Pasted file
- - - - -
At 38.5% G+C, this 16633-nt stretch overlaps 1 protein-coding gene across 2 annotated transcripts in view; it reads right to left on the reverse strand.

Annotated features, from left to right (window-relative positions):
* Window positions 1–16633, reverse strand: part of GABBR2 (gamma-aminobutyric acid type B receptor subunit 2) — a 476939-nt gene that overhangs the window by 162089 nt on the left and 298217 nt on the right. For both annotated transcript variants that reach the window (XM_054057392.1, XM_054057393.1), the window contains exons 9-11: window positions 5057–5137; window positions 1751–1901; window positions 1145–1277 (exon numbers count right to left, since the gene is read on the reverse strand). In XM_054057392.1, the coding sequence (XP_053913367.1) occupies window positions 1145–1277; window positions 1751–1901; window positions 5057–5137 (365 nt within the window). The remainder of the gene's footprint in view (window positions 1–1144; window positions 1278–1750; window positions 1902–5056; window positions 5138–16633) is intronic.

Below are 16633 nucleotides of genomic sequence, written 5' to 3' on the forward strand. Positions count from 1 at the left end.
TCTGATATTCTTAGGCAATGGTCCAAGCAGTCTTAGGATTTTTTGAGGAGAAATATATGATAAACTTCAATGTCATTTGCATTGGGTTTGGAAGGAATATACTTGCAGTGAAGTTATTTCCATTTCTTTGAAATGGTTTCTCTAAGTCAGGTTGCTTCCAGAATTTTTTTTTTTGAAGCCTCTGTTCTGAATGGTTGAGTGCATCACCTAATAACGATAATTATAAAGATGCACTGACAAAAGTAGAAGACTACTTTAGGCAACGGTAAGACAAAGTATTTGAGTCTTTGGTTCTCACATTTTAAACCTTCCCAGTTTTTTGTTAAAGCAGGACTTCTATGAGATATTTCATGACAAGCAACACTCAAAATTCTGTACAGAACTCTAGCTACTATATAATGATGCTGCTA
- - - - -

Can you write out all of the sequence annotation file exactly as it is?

At 38.5% G+C, this 16633-nt stretch overlaps 1 protein-coding gene across 2 annotated transcripts in view; it reads right to left on the reverse strand.

Annotated features, from left to right (window-relative positions):
* Window positions 1–16633, reverse strand: part of GABBR2 (gamma-aminobutyric acid type B receptor subunit 2) — a 476939-nt gene that overhangs the window by 162089 nt on the left and 298217 nt on the right. For both annotated transcript variants that reach the window (XM_054057392.1, XM_054057393.1), the window contains exons 9-11: window positions 5057–5137; window positions 1751–1901; window positions 1145–1277 (exon numbers count right to left, since the gene is read on the reverse strand). In XM_054057392.1, the coding sequence (XP_053913367.1) occupies window positions 1145–1277; window positions 1751–1901; window positions 5057–5137 (365 nt within the window). The remainder of the gene's footprint in view (window positions 1–1144; window positions 1278–1750; window positions 1902–5056; window positions 5138–16633) is intronic.

Below are 16633 nucleotides of genomic sequence, written 5' to 3' on the forward strand. Positions count from 1 at the left end.
TCTGATATTCTTAGGCAATGGTCCAAGCAGTCTTAGGATTTTTTGAGGAGAAATATATGATAAACTTCAATGTCATTTGCATTGGGTTTGGAAGGAATATACTTGCAGTGAAGTTATTTCCATTTCTTTGAAATGGTTTCTCTAAGTCAGGTTGCTTCCAGAATTTTTTTTTTTGAAGCCTCTGTTCTGAATGGTTGAGTGCATCACCTAATAACGATAATTATAAAGATGCACTGACAAAAGTAGAAGACTACTTTAGGCAACGGTAAGACAAAGTATTTGAGTCTTTGGTTCTCACATTTTAAACCTTCCCAGTTTTTTGTTAAAGCAGGACTTCTATGAGATATTTCATGACAAGCAACACTCAAAATTCTGTACAGAACTCTAGCTACTATATAATGATGCTGCTA